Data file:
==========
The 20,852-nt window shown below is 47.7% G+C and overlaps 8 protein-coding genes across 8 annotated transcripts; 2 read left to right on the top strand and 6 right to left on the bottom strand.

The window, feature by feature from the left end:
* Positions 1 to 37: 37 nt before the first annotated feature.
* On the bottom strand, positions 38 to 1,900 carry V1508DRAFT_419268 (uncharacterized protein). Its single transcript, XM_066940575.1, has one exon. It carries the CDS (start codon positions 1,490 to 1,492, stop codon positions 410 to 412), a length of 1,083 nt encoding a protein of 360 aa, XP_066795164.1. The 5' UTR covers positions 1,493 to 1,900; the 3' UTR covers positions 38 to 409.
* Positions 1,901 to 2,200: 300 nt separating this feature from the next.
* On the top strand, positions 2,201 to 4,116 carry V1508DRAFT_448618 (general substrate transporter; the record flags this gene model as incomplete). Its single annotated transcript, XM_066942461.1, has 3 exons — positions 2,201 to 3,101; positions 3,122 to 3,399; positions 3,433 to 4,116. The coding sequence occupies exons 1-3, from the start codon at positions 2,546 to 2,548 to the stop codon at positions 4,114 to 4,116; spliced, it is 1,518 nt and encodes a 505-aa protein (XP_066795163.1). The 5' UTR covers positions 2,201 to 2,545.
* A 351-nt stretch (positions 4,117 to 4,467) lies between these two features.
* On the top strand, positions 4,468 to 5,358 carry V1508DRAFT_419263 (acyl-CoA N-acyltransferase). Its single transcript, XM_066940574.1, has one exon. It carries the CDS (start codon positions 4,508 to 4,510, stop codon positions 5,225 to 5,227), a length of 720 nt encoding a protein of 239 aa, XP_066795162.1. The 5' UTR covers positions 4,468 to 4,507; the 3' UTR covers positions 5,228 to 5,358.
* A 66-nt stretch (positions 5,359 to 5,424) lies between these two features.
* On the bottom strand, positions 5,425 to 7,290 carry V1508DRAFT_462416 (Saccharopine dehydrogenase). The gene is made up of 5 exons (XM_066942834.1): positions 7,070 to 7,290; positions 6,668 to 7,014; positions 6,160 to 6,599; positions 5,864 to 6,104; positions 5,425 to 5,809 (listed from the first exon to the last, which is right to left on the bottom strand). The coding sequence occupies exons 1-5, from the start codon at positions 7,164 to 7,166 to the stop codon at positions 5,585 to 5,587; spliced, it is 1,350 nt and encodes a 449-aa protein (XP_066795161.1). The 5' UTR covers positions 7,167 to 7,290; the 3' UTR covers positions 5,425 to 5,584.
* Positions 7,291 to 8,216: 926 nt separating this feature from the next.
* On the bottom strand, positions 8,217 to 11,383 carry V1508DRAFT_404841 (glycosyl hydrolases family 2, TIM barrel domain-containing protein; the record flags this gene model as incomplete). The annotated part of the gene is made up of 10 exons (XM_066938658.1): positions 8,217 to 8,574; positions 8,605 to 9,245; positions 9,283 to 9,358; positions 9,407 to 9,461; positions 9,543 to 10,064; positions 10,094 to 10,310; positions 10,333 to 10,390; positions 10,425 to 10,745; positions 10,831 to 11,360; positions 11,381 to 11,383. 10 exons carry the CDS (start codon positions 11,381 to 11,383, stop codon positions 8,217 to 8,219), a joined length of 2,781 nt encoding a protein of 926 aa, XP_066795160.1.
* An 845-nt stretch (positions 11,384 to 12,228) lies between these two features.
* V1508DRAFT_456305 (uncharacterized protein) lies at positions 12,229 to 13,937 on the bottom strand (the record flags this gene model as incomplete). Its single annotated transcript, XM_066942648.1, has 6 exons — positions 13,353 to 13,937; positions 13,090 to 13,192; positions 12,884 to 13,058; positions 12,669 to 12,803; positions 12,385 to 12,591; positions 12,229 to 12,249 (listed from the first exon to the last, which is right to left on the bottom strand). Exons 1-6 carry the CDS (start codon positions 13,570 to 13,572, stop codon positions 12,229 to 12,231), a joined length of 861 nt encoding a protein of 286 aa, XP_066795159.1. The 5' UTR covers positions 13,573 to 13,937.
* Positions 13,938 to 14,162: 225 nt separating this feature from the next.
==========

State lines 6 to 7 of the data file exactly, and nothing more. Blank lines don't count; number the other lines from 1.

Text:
* On the top strand, positions 2,201 to 4,116 carry V1508DRAFT_448618 (general substrate transporter; the record flags this gene model as incomplete). Its single annotated transcript, XM_066942461.1, has 3 exons — positions 2,201 to 3,101; positions 3,122 to 3,399; positions 3,433 to 4,116. The coding sequence occupies exons 1-3, from the start codon at positions 2,546 to 2,548 to the stop codon at positions 4,114 to 4,116; spliced, it is 1,518 nt and encodes a 505-aa protein (XP_066795163.1). The 5' UTR covers positions 2,201 to 2,545.
* A 351-nt stretch (positions 4,117 to 4,467) lies between these two features.